The issue has actually been debated before, primarily in 2010 and 2011. DOE took a more clear-headed reading of the law at the time: “[I]t has always been the Department’s view that when Congress used the term ‘any showerhead’ it actually meant ‘any showerhead’ – and that a showerhead with multiple nozzles constitutes a single showerhead for purposes of [the] water conservation standard.”

DOE’s 2011 guidance showed these examples of model types that would not comply with the 1992 law if the full device used more than 2.5 gallons per minute.

This gimmick would raise costs

In response to a historic drought, the president apparently wants showerheads that spray water every which way. It’s an absurd use of DOE’s time, and it’s not going to help our water reservoirs.

The existing showerhead standard has spurred manufacturers to make devices that are more satisfying while using less water. That reduces our water bills, and it also reduces our energy use. Utilities require enormous amounts of energy to deliver water. Even more importantly, because showerheads deliver hot water, reducing the water flow through them cuts home water heating needs—which account for about a fifth of the average household’s energy use.

In other words, if the new proposal is finalized and makes it through the courts (DOE will almost certainly be challenged for violating the provision in the law prohibiting backsliding on standards), consumers who use the products will pay the price on their monthly energy and water bills. Ultimately, the plan would raise greenhouse gas emissions when more fuel is burned in homes with gas water heaters and at the power plants that supply power to homes with electric water heaters.

The new multi-nozzle showerheads would not only needlessly waste water, exacerbating shortages caused by drought, but also boost the carbon pollution that has made long-term droughts worse. No one benefits from this gimmick.

-Andrew deLaski is executive director of the Appliance Standards Awareness Project. This post originally appeared at the website of the American Council for an Energy-Efficient Economy and is republished here with permission.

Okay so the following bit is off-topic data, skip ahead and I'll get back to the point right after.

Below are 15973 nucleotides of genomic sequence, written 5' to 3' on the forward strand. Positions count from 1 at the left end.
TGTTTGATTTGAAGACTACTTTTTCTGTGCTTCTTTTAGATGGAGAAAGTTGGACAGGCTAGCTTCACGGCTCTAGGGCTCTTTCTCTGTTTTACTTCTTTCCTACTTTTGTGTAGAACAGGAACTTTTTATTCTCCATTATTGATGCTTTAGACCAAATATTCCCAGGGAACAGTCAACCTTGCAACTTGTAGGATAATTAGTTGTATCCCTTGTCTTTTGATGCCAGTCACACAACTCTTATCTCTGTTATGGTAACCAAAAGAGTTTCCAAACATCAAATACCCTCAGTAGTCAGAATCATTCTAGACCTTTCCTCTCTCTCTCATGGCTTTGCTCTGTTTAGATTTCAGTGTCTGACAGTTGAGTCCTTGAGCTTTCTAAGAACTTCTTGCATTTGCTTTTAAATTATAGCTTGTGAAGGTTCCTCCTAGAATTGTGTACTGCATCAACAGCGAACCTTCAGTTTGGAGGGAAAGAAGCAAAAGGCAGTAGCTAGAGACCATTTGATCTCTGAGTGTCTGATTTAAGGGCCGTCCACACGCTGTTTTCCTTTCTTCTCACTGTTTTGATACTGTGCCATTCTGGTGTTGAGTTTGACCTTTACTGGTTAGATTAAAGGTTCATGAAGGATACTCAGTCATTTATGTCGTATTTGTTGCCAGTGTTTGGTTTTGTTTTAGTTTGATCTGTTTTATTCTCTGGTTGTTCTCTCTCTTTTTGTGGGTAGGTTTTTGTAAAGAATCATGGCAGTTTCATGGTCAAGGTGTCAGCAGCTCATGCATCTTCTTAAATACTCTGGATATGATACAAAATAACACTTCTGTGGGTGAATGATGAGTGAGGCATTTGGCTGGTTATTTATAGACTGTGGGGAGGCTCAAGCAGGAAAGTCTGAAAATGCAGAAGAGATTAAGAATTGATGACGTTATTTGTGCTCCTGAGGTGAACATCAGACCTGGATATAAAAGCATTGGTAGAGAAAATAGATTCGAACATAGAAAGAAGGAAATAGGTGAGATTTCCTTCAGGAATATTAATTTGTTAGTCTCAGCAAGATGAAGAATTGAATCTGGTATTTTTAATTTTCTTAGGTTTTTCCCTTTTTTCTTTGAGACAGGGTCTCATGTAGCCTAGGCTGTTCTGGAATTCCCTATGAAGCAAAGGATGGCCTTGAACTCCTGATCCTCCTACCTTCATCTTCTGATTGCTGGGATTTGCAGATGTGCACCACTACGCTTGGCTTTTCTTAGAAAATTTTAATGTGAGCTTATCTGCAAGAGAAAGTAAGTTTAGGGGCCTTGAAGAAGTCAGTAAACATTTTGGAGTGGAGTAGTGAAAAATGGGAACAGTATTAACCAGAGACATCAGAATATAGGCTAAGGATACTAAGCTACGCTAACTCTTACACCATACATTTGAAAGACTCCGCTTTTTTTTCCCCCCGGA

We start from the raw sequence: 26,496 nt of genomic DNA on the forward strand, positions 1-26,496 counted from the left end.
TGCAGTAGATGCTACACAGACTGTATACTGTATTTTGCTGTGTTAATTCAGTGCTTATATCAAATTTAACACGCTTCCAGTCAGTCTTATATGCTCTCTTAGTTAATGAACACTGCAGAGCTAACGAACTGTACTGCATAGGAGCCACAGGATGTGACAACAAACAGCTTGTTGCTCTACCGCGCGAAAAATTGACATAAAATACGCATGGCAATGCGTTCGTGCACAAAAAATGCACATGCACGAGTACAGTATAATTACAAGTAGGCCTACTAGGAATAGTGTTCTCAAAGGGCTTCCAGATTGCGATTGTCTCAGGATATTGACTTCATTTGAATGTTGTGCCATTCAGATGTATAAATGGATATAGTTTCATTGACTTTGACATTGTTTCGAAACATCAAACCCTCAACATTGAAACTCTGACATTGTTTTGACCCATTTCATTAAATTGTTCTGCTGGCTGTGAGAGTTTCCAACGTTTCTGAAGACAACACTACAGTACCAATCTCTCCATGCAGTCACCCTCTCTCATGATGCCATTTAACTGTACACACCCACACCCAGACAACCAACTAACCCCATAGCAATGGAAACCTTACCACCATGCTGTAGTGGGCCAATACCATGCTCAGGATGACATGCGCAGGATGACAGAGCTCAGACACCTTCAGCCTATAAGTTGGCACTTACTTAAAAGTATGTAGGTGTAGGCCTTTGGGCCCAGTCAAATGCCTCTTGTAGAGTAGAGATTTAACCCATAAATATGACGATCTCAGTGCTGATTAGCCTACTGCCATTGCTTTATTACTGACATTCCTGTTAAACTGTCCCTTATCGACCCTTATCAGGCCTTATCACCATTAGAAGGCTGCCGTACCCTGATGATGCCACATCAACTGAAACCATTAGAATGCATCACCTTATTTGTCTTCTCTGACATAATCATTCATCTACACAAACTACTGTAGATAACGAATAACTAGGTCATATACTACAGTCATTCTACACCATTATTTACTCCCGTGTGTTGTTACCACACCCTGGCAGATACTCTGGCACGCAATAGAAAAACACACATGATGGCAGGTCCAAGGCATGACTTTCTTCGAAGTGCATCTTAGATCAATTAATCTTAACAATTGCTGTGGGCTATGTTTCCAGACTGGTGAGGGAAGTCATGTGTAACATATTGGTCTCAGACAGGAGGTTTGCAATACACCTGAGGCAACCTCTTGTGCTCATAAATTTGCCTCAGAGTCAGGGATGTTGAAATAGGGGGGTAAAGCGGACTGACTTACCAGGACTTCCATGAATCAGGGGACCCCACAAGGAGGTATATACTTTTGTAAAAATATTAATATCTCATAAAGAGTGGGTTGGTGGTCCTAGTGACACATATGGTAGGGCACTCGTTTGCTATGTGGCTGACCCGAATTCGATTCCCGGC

1. Nola_Sweats | | #1

    I live about 200 yards from the Mississippi River in New Orleans. On average, about 3.5 million gallons of water passes my house every second. I understand why water conservation is a big deal in the West, but in much of the country it's not an issue. In fact, we've got more than we know what to do with. Why should the whole country's water use be limited by the least common denominator, so to speak? We don't require R-60 insulation in Florida.

    FWIW, I'm a tree-hugger whose house runs on about 90% solar. I also have a Consumer Reports-approved showerhead that I have to stand under for about 60 seconds to get wet. Because it does take energy to purify water, I'd prefer to take a Navy shower under a high-flow showerhead, where I'd get soaked in a few seconds, soap up with the water turned off, then rinse off in a few seconds -- even in Nevada, that's a more efficient use of water than standing under a misting device for 10 minutes.

    1. JC72 | | #9

      Answer: Businesses whose products are subjected to regulation prefer standardization in order to reduce their costs. In aggregate the economies of western states are huge so it accounts for a big chunk of their business.

      Of course the regulations concerning the amount water flowing through shower heads, sinks, toilets, is directly related to poorly written water rights agreed to among the states and certain early-entrants to these states.

      Basically the price of water is NOT based upon the actual supply and demand but on water rights. This is especially problematic in AZ and California where agriculture takes place in arid/semi-arid climates.